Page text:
To move or not to move?

This is one of a new series of posts based on real questions I have been asked. Feel free to add to the answers or include your ideas and experiences

When we make a garden we rarely put plants in quite the right place. They may grow and outgrow their place, we may change our plans and the plants no longer fit or …

I have already moved a few plants, even though the garden is barely four years old. Most have been moved because my plans for the area changed. The rose (above) was moved after two years because the area was really too boggy and I wanted to put it where it would grow better – it moved successfully and is much happier in its new spot. This area is now recently dug and I have cornus and willows to plant which should cope with the moist conditions. And it gives me a chance to collect as many Cornus alba cultivars as I can find.

I tend to get asked about moving roses more than any other plant, possibly because people get very attached to rose bushes that were given as gifts or have special memories. In many cases they are old, gnarled bushes and they won’t move that well but roses are tough plants and often survive even though it would often be better to buy a new one.

But another common reason people want to move plants is because they are moving and they want to take a plant with them. There are lots of problems with this. Firstly, you can really only dig up plants and replant them when they are dormant. In this part of the world that means from November to early March. Evergreens are never really dormant so are best moved in spring, just as they are starting to grow. If moved in winter they lose water from their leaves and can wilt, even though they may not show signs of distress. Sheltering them with some netting is often a good idea to keep the wind off.

The problem is that when you dig up a shrub you sever the roots, usually quite close to the stem, so you can actually move the thing, and this means you cut off virtually all the young roots that are active and that take up water. This is quite a shock to the plant and, with such reduced roots, it will not be able to sustain all the shoots that will grow in spring. So it is essential that the stems and branches are reduced to balance the amount of roots and shoots. This means that you will not have flowers for a few years and you will need to control the new growth and reshape the plant. And, of course, you will need to water frequently in the first summer to make sure the shrub gets established.

You can move quite large shrubs. Years ago I moved a huge (well 3m) rhododendron but it had to be cut back to stumps about 1m high. It was leafless after the pruning and it was moved in April. I wrapped the trunks with hessian, that was kept moist to try to stimulate new shoots from the bare stumps and it soon settled, made new growth and was a decent shape and flowering again after three years.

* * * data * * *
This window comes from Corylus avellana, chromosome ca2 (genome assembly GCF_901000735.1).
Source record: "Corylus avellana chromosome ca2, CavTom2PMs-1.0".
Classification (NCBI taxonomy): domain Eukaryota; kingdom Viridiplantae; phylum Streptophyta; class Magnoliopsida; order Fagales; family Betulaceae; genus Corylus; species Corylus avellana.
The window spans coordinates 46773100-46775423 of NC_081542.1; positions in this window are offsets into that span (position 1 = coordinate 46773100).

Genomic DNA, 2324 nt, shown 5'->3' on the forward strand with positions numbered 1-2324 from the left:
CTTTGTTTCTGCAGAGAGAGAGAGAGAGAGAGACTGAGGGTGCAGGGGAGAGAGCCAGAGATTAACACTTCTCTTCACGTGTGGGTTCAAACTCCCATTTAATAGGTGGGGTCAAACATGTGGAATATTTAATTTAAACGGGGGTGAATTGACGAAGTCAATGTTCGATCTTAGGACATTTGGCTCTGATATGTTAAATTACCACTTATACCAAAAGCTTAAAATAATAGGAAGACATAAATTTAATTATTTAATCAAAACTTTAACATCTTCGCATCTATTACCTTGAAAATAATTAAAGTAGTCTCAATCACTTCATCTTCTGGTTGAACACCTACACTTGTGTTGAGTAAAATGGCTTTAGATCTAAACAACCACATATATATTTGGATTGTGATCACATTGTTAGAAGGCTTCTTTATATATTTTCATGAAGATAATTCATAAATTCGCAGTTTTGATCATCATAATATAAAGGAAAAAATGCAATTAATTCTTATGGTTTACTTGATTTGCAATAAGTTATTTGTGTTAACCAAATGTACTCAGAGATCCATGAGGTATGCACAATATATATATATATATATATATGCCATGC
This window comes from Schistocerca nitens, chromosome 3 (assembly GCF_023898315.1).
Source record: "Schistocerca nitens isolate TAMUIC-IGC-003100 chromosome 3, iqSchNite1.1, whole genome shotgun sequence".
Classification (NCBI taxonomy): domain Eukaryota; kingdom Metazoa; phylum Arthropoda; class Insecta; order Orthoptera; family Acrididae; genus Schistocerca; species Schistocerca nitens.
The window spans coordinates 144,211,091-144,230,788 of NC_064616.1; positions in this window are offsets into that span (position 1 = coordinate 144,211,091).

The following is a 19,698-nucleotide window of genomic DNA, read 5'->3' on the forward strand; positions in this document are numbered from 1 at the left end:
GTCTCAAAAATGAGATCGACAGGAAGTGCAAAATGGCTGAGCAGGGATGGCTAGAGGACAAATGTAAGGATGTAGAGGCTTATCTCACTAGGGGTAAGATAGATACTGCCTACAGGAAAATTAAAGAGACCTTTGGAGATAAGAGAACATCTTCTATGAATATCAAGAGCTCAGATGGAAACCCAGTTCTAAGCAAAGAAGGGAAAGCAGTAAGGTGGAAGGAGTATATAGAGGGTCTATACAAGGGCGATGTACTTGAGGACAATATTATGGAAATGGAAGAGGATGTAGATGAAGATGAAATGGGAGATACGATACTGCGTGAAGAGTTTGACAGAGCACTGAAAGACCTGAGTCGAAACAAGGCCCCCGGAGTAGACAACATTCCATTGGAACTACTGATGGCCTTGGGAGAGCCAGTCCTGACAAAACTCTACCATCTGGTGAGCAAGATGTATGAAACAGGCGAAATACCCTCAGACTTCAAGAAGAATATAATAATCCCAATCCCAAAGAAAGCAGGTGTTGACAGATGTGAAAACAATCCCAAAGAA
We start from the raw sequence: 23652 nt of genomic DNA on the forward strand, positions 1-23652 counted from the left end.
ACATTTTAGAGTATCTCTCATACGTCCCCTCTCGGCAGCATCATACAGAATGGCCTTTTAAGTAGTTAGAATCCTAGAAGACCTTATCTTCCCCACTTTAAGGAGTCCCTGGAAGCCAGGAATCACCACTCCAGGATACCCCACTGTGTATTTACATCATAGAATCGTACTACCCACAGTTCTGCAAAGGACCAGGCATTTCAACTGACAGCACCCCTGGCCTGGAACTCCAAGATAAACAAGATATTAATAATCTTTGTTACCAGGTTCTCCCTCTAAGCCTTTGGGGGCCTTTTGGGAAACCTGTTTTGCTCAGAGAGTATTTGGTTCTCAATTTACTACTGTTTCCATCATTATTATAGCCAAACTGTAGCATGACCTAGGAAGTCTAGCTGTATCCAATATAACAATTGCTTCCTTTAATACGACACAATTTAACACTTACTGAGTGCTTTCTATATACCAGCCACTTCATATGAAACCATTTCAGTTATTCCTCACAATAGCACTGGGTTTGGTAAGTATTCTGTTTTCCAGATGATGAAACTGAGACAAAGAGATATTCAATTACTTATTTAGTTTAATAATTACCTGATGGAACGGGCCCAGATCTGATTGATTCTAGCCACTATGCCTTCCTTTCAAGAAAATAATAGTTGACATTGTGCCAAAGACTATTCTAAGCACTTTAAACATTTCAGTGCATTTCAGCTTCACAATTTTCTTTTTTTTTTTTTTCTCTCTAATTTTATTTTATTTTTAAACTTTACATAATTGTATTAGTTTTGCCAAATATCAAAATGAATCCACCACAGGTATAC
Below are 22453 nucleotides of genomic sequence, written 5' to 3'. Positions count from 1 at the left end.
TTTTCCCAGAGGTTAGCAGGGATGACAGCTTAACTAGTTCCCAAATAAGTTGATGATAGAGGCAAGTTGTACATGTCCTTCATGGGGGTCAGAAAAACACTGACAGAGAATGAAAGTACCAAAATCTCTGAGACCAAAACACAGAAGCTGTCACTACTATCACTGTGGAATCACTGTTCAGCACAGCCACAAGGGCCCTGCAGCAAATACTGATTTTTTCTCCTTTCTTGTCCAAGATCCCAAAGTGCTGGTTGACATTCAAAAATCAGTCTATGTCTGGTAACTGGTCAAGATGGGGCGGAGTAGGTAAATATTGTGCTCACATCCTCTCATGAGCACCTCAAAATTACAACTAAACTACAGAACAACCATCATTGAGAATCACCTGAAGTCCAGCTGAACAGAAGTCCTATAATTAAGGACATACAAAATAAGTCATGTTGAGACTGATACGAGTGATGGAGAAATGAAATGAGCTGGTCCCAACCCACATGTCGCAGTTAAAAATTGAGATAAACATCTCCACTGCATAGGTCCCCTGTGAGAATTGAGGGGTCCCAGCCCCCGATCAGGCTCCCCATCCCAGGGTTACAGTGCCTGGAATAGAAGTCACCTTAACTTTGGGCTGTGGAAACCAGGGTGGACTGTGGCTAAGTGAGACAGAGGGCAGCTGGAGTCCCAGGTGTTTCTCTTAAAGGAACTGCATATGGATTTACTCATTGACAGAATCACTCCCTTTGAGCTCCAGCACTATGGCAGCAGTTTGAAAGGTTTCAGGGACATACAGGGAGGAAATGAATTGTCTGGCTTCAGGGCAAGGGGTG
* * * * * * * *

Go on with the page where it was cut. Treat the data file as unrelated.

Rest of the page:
The question that stimulated this post is from someone who wanted to move a jasmine. They were moving and wanted to take it with them. They wondered if they could dig it up, pot it ready for the move and then replant it.

The good thing was that they were planning ahead. I also moved and I did pot up a few plants and brought them with me, but not many. If you know you are going to move it does make sense to have plants in pots or to pot up plants in readiness. Of course, as I always say, use a loam-based compost. The problem is that, unless the jasmine is just a few years old, it will be wrapped round a support and will have an extensive root system. It will have to be severely pruned just to be able to move it. In this case, if it is an old, well-established plant, I think it is best to leave it where it is and buy a new one. Moving established plants is always a risk and with all the other things you have to do when moving house it is easy to neglect your plants in pots.

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8 Comments on “To move or not to move?”

  1. tonytomeo
    December 9, 2022 at 7:38 am #

    Goodness! Besides relocating plants to better situations within their same garden, I have brought some of them to a few homes that I have lived in. One of my common zonal geraniums followed me from my Pa’s home in Montara in about 1982 to every home that I have lived in since then, including all through college. It even lived on the windowsill in our dormitory room. I have rhubarb that I got from my paternal paternal great grandfather before I was in kindergarten, and Iris pallida that I got from my maternal maternal great grandmother at about the same time.

  2. Paddy Tobin
    December 9, 2022 at 9:07 am #

    We are dithering over moving a plant of Rosa ‘Tottering by Gently’ which was only planted earlier this year. It is still in full leaf and still has an odd flower. We will wait until the turn of the year, I think. Present weather is against moving anything.

    • thebikinggardener
      December 9, 2022 at 9:33 am #

      That should move fine but today is not the day for doing it! Only -2c here but looks and feels a lot colder. A day to keep off the grass!

  3. Jaye Marie and Anita Dawes
    December 9, 2022 at 9:28 am #

    Rather than almost destroying the plant, I try to root some cuttings so I can at least take a part of my friend with me…

    • thebikinggardener
      December 9, 2022 at 9:32 am #

      If you plan ahead that is by far the best idea. You can have a young, vigorous plant and still keep the connection.

      • Jaye Marie and Anita Dawes
        December 9, 2022 at 7:39 pm #

        I have tried to dig up my favourites in the past, with some very sad results…

        • thebikinggardener
          December 11, 2022 at 8:10 am #

          I am sorry to hear that. If you try when the plants are dormant you stand a fighting chance but trying when they are in leaf usually ends in failure.

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